American Indian Graduate Center alumni win executive board roles in National Congress of American Indians election

The National Congress of American Indians voted in three AIGC alumni to their leadership team.

AIGC Alumnus, Aaron Payment

AIGC Alumna, Fawn Sharp

Clinton Lageson with Angelique Albert

Albuquerque, New Mexico – October 28, 2019 – Three American Indian Graduate Center (AIGC) alumni were elected to the National Congress of American Indians’ executive committee last week where they will serve for the next two years.  

Fawn Sharp, president of the Quinault Nation, overwhelmingly won the presidency earning nearly 62% of the vote in a field of four candidates. She will serve as the organization’s 23rd president, although she is only the third woman to lead the intertribal congress. Aaron Payment, chairman of Sault Ste. Marie Tribe of Chippewa Indians, was re-elected first vice president and Juana Majel-Dixon of the Pauma Band of Mission Indians was re-elected as the secretary. Clinton Lageson of the Kenaitze Tribe, friends of AIGC, ran unopposed for the treasurer position.

“AIGC is proud of our scholars representing the Native community in such an influential and impactful way. Their success is a testament to our 50-year legacy of dedication and commitment to supporting American Indian and Alaska Native students throughout their higher education journey and beyond,” said Angelique Albert, AIGC Executive Director.

“At this moment I am incredibly overwhelmed with excitement. I’m still in disbelief. But I’m also incredibly honored to be here in this place at this time,” Sharp said.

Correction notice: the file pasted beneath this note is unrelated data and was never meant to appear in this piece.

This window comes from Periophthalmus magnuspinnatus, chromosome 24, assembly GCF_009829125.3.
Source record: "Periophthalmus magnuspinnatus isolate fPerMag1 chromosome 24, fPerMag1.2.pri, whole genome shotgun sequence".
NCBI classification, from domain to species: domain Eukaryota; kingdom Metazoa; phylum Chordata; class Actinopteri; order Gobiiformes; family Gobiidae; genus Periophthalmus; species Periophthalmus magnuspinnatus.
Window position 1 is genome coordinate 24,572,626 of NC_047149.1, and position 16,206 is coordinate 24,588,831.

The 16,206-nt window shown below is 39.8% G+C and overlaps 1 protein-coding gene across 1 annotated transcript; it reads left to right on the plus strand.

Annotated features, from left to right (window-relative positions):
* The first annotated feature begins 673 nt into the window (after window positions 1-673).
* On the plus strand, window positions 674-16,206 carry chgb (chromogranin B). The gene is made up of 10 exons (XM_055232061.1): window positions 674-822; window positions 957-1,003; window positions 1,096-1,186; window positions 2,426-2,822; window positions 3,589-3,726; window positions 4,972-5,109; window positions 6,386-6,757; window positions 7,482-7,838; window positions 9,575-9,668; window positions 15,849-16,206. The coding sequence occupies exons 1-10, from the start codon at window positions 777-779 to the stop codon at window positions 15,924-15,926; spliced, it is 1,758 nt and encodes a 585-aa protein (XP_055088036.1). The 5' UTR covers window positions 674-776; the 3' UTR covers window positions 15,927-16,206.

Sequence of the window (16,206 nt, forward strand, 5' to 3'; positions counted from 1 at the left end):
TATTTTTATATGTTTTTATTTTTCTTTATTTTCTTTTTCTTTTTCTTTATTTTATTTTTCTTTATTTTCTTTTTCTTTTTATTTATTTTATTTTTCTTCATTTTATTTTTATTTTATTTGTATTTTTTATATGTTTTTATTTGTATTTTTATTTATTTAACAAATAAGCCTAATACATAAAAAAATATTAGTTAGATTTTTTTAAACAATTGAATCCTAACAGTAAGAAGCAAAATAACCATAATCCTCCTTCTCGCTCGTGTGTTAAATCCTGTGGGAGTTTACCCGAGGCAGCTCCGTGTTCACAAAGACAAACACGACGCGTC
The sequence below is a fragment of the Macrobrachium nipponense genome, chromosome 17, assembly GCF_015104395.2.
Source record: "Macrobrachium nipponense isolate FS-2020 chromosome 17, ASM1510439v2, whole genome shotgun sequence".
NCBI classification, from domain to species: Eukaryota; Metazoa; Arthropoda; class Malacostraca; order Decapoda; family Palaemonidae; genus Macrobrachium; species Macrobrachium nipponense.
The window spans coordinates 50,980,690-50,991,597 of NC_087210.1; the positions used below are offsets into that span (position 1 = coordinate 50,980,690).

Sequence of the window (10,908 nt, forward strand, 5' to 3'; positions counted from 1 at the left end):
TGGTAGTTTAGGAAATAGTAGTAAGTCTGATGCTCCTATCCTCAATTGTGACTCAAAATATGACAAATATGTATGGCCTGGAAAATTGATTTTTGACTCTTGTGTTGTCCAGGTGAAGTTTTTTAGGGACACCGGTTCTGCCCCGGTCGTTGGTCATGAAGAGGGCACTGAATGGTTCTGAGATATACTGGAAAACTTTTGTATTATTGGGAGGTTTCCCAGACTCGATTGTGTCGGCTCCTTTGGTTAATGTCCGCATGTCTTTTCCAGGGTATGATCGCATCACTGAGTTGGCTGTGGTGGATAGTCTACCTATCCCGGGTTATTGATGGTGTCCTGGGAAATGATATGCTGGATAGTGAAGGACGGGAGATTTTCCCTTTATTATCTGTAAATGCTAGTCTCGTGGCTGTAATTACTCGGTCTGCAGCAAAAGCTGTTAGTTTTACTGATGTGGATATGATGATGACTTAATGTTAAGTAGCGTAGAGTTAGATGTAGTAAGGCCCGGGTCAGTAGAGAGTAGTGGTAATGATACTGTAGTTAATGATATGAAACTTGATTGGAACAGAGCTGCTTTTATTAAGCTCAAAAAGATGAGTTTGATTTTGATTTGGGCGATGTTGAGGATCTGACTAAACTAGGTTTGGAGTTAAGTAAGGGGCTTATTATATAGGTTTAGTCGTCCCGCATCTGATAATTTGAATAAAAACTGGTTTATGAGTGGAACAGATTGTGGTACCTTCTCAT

“This is a new day and a new chapter and I’m so looking forward to spending this next chapter of my leadership and calling to serve all of Indian Country.”

NCAI is organized as a representative congress of American Indians and Alaska Natives that serves to develop consensus on national priority issues that impact tribal sovereignty. Members elect their executive committee via popular vote.

About American Indian Graduate Center 

American Indian Graduate Center is a national private 501(c)(3) non-profit providing scholarships to American Indian and Alaska Native undergraduate, graduate, and professional students throughout the United States. American Indian Graduate Center and American Indian Graduate Center Scholars are the largest scholarship providers to Native students in the United States. They award over $15 million in scholarships annually and have awarded more than $200 million in scholarships since inception. They are proud to empower Native students from over 500 Tribes in all 50 states through educational funding and support services.

About the National Congress of American Indians (NCAI)

NCAI is a non-profit organization that advocates for a bright future for generations to come by taking the lead to gain consensus on a constructive and promising vision for Indian Country. Founded in 1944, NCAI is the oldest, largest and most representative American Indian and Alaskan Native organization serving the broad interests of tribal governments and communities. Their diverse membership consists of American Indian and Alaska Native tribal governments, tribal citizens, individuals, and Native and non-Native organizations.